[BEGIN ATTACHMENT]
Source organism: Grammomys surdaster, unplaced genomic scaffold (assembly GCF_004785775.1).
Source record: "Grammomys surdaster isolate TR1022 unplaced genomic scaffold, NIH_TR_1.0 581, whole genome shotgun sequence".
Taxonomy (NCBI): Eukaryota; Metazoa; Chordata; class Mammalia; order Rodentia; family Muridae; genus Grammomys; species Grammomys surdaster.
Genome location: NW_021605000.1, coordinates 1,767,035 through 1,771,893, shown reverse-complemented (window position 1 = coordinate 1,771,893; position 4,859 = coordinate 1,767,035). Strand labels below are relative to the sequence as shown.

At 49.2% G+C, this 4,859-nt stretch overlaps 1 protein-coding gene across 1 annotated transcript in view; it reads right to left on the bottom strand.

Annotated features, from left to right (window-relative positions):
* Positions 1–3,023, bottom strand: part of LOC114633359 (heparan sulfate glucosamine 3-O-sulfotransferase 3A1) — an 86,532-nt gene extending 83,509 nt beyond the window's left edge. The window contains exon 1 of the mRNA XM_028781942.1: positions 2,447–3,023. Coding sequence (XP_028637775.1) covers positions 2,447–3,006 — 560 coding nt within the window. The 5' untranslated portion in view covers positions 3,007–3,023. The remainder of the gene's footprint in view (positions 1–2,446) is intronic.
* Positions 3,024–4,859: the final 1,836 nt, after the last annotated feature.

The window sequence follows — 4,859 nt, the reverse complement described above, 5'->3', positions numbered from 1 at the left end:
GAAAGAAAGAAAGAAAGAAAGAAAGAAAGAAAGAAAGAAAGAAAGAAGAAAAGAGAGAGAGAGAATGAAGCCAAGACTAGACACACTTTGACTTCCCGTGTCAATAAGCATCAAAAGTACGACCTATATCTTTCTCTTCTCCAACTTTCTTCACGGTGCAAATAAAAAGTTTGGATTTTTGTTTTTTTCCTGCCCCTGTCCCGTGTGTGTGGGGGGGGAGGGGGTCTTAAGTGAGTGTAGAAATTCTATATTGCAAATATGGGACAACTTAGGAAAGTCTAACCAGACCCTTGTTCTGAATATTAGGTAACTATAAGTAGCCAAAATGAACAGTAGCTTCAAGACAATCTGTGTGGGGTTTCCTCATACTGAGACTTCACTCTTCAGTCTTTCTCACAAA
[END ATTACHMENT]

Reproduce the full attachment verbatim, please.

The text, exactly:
Source organism: Grammomys surdaster, unplaced genomic scaffold (assembly GCF_004785775.1).
Source record: "Grammomys surdaster isolate TR1022 unplaced genomic scaffold, NIH_TR_1.0 581, whole genome shotgun sequence".
Taxonomy (NCBI): Eukaryota; Metazoa; Chordata; class Mammalia; order Rodentia; family Muridae; genus Grammomys; species Grammomys surdaster.
Genome location: NW_021605000.1, coordinates 1,767,035 through 1,771,893, shown reverse-complemented (window position 1 = coordinate 1,771,893; position 4,859 = coordinate 1,767,035). Strand labels below are relative to the sequence as shown.

At 49.2% G+C, this 4,859-nt stretch overlaps 1 protein-coding gene across 1 annotated transcript in view; it reads right to left on the bottom strand.

Annotated features, from left to right (window-relative positions):
* Positions 1–3,023, bottom strand: part of LOC114633359 (heparan sulfate glucosamine 3-O-sulfotransferase 3A1) — an 86,532-nt gene extending 83,509 nt beyond the window's left edge. The window contains exon 1 of the mRNA XM_028781942.1: positions 2,447–3,023. Coding sequence (XP_028637775.1) covers positions 2,447–3,006 — 560 coding nt within the window. The 5' untranslated portion in view covers positions 3,007–3,023. The remainder of the gene's footprint in view (positions 1–2,446) is intronic.
* Positions 3,024–4,859: the final 1,836 nt, after the last annotated feature.

The window sequence follows — 4,859 nt, the reverse complement described above, 5'->3', positions numbered from 1 at the left end:
GAAAGAAAGAAAGAAAGAAAGAAAGAAAGAAAGAAAGAAAGAAAGAAGAAAAGAGAGAGAGAGAATGAAGCCAAGACTAGACACACTTTGACTTCCCGTGTCAATAAGCATCAAAAGTACGACCTATATCTTTCTCTTCTCCAACTTTCTTCACGGTGCAAATAAAAAGTTTGGATTTTTGTTTTTTTCCTGCCCCTGTCCCGTGTGTGTGGGGGGGGAGGGGGTCTTAAGTGAGTGTAGAAATTCTATATTGCAAATATGGGACAACTTAGGAAAGTCTAACCAGACCCTTGTTCTGAATATTAGGTAACTATAAGTAGCCAAAATGAACAGTAGCTTCAAGACAATCTGTGTGGGGTTTCCTCATACTGAGACTTCACTCTTCAGTCTTTCTCACAAA